Mercedes-Benz Targeted in Potential Dieselgate Emissions Investigation

Mercedes (Thomas Niedermueller / Getty)
Thomas Niedermueller / Getty

The U.S. Department of Justice is investigating Mercedes-Benz for equipping its diesel vehicles with emissions testing “defeat” devices similar to those that cost Volkswagen $32 billion.

Automotive News reported that the Justice Department is working with Stuttgart, Germany prosecutors, and that 11 company sites have been raided for evidence of fraud and misleading advertising about passenger car emissions test results. The investigation is seeking possible evidence of illegal software installed in over 1 million Mercedes-Benz vehicles between 2008 and 2016 to cheat on U.S. and European Union emissions tests.

The U.S. Environmental Protection Agency in September 2015 found that Germany-based Volkswagen had installed devices on its diesel turbocharged direct injection (TDI) engines that manipulated emissions during government tests. The total number of diesel vehicles with “defeat” devices sold between 2009 and 2015 was 500,000 in the U.S, and another 11 million worldwide.

The scandal that became known as “Dieselgate” has forced VW to spend $29.7 billion to fix consumer-owned vehicles, plus pay a $2.8 billion fine to settle U.S. criminal charges. The head of VW’s South Korean Audi unit was convicted and sent to prison for 18 months.

Diesel-powered vehicles from Volvo, Renault, Mercedes, Jeep, Hyundai, Citroen, BMW, Mazda, Fiat, Ford, and Peugeot that had qualified under government testing for sale in Europe were all found to exceed the legal European emission limits for nitrogen oxide (NOx) when tested on the road under normal driving conditions.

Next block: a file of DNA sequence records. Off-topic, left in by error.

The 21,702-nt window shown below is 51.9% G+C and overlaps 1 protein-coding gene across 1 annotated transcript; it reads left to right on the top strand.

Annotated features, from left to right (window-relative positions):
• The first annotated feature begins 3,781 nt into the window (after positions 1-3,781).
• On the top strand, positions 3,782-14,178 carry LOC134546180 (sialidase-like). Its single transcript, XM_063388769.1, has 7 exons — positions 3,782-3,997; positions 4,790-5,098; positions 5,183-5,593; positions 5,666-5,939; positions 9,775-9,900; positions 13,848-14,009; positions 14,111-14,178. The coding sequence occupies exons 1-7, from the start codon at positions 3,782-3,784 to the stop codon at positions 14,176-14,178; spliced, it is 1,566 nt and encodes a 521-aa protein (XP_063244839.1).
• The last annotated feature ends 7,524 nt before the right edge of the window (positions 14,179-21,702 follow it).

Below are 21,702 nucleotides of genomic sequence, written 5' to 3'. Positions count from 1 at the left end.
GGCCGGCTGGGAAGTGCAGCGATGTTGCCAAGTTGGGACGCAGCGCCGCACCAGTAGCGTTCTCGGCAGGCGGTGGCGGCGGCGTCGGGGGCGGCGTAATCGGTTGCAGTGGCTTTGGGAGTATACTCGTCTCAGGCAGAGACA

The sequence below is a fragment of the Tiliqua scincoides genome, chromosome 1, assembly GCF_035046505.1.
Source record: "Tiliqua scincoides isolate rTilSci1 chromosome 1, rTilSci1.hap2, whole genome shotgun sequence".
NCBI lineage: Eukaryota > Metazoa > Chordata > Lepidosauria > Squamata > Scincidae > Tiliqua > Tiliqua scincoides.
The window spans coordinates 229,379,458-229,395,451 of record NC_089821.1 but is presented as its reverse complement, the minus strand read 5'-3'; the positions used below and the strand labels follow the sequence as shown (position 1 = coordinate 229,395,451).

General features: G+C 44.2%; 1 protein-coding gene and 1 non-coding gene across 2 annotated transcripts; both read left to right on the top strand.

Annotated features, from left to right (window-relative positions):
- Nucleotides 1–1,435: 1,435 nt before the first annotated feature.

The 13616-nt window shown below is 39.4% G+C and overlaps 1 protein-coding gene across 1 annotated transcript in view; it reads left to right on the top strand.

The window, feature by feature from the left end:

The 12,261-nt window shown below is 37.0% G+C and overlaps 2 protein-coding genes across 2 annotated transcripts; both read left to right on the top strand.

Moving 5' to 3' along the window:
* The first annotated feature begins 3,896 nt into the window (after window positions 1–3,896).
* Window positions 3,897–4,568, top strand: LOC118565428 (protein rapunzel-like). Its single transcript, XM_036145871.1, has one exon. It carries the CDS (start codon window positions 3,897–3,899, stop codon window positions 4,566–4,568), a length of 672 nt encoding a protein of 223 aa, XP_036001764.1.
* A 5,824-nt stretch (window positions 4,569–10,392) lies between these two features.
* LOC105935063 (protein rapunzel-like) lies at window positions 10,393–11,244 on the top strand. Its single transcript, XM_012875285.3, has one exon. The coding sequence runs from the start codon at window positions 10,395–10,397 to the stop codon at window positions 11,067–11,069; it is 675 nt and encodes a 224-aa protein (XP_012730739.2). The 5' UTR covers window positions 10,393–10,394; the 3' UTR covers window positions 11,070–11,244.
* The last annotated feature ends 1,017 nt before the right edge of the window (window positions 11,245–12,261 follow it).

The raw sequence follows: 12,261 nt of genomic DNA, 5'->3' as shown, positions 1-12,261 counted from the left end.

It is alleged that various diesel-equipped Mercedes-Benz models were able to continue selling during the height of the 2014 and 2015 VW scandal because company engineers installed layers of custom-made software that defeated various cycles of U.S. emission test center procedures to appear to be ultra-clean running. Vehicles then switched back to “dirty mode” on the road to achieve more power and obtain higher mileage.

According to information obtained by the Bild am Sonntag newspaper, Mercedes-Benz models were equipped with software programs called “Bit 13” and “Bit 14” to pass the EPA’s sophisticated FTP-75 warm test cycle. Another program, “Bit 15,” was designed to pass the US06 test, which only switches on to test exhaust gases after the equivalent of 16 miles of driving. And a program called “Slipguard” was designed to detect when the car is being tested on a rolling road and to inject more urea-based AdBlue solution to nullify exhaust gases during testing.

The U.S. allegation came shortly after the German Ministry of Transport demanded a domestic recall of all diesel-powered Mercedes-Benz Vito commercial vans, following discrepancies found in European test results. German after-market road tests found that the software automatically reduced injections of AdBlue chemicals used to trap NOx emissions.

The volume of diesel-powered Mercedes-Benz cars involved in the probe is much smaller than the VW number of vehicles. But the VW investigation started out with an estimated $3 billion cost, then skyrocketed as the investigation expanded dramatically.

Mercedes-Benz stated that the company has done nothing wrong and is cooperating with authorities.

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